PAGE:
Apprenticeships
A guide to researching and applying for a higher apprenticeship

Apprenticeships are an alternative route to a university application that can lead to a degree level qualification as well as paid work and on the job training. If you are a successful apprentice, then it can lead to an offer of employment.

However, apprenticeships are highly competitive, for example there are 10 applicants for every vacancy. Our strong advice is to complete a UCAS application to university as well as an apprenticeship application just in case you are unsuccessful with your apprenticeship application.

Researching

You should research a higher apprenticeship, that is a level 4, 5 or 6 apprenticeship that gives you the equivalent education level of a degree.

https://www.gov.uk/apply-apprenticeship should be your first destination where you should register and begin researching for apprenticeships. This will also link to where you can make your application.

https://www.ucas.com/apprenticeships-in-england is also an excellent website for researching apprenticeships.

You should research the types of apprenticeships that match with your A-Level subjects, your general interests and where your expertise lies. A good idea would be to request a careers interview where you can discuss what you want to do.

Applying

Applications for apprenticeships would not normally take place until approximately March of year 13 because that is when the open dates for a post sixth form entry date start. However, you should begin a draft of an application as soon as possible and that way you simply adapt what you’ve written to fit with the criteria that the apprenticeship requires. If you register with the gov.uk website, then it will notify you if an apprenticeship is recruiting linked to the parameters you’ve inputted into the site e.g. location/type.

You should also write a CV as the apprenticeship might require this as well. There are good CV templates available online.

It is very important that you alter your application to fit the requirements of the apprenticeship. Therefore, studying the company beforehand, for example checking its social media feeds (e.g. Twitter) will give you good ideas to personalise your application. If you just send a generalised application, then they will reject you. All job adverts, including apprenticeships, suggest parameters that they require in an applicant. If you write your application to demonstrate these parameters then it will help make your application successful.

When you have completed the written part of your apprenticeship application you should show what you have written to your tutor as they can check it to make sure that it has good spelling, punctuation and grammar as well as checking that it is a solid application. Mr Allen will also act as a final check on apprenticeship applications so you should show him as well.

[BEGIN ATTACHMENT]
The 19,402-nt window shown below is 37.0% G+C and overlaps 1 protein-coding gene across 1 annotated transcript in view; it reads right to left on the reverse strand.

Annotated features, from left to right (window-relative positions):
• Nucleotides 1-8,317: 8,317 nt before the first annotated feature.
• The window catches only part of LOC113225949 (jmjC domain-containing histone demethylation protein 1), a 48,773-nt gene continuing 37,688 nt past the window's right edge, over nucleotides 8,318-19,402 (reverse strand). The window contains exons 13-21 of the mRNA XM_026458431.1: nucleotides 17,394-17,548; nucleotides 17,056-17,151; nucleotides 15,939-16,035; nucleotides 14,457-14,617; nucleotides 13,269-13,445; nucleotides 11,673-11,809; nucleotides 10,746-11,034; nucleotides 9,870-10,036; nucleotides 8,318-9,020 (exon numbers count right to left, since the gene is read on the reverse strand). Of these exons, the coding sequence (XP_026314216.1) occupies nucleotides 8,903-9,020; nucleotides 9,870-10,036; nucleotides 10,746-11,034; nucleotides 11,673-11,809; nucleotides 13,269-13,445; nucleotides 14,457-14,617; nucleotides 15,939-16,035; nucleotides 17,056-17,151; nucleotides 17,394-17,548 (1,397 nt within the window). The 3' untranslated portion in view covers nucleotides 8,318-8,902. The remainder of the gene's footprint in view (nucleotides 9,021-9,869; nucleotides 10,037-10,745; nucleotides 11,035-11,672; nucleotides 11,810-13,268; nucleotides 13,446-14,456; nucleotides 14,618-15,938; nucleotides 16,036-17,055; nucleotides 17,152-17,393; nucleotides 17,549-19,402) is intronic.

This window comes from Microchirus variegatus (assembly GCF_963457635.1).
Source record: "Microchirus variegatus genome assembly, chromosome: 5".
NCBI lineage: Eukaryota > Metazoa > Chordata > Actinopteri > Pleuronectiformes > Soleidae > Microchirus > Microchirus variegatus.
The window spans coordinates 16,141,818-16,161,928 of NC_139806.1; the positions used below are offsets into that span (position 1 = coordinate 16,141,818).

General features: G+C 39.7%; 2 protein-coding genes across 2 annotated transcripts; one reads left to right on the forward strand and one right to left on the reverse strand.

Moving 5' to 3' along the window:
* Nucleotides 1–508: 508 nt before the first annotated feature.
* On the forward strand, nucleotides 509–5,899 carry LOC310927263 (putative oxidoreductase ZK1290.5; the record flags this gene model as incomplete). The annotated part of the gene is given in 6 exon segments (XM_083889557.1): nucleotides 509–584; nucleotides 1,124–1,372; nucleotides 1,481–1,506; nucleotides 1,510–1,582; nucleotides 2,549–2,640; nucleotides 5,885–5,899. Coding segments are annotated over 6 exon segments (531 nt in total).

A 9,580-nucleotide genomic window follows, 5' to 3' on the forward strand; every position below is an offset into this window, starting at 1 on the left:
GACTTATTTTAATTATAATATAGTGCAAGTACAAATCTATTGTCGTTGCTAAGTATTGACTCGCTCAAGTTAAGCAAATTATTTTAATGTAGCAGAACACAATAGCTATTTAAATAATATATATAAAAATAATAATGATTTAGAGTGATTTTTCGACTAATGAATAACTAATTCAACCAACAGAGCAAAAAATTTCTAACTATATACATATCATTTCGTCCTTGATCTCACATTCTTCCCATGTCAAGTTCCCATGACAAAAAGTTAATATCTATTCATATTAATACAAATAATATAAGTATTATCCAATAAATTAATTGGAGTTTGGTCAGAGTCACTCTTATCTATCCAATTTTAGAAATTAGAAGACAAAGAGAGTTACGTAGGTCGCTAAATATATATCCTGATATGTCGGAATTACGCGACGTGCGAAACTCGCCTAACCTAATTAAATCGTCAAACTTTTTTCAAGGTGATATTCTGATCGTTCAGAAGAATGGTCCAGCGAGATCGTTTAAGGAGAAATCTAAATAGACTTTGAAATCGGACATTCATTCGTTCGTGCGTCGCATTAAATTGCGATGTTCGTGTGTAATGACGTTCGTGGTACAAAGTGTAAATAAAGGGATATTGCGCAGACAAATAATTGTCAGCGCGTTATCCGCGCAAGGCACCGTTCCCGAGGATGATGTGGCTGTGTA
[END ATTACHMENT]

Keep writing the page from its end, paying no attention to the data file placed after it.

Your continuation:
You will have to be interviewed and you should be prepared for this. Your research of the company and your thoughts about the types of questions they may ask will help you to be successful in your interview. Mr Allen can offer mock interview practice (time permitting).

Writing your apprenticeship applicaton

These are typical questions asked that you can alter and fit to the specific apprenticeship when you find it. You should adapt your UCAS personal statement to enable you to write this application.

  1. What are your main strengths? (4000 characters)
  • Think about your A-Levels. What aspects of your A-Levels have you been particularly good at? Consider skills as well as content expertise.
  • “Show don’t tell” – demonstrate these strengths by describing a process you’ve been through.
  • Using your research of the apprenticeships you’re interested in try to fit these strengths into the type of apprenticeship you’re applying for.
  1. What skills would you like to improve? (4000 characters)
  • Think about your weaknesses. Explain why there is a weakness. It’s okay to have a weakness, this is about how you have a strong character that is always trying to improve.
  • Try to show how you are already on a journey to improving these weaknesses, this would help to show them that you’re constantly improving.
  1. What are your hobbies and interests? (4000 characters)
  • Describe what you do when you’re not in school. Try to show how these hobbies fit with the aspects that the apprenticeship requires. This again shows the importance of your research.
  • Make your hobbies relevant. You might need to be creative here and think carefully about what you do when not in school.
References

You will be asked to provide contact details for a referee in school. You should always ask permission from the referee before doing this. You should choose your tutor or someone who knows you well in school.

Finally
  • Remember to show your completed application to your tutor and Mr Allen
  • AND you need to think very carefully about an apprenticeship application as they are competitive and you should definitely also apply to university through UCAS. It is our very strong advice that you should not rely JUST on an apprenticeship application.
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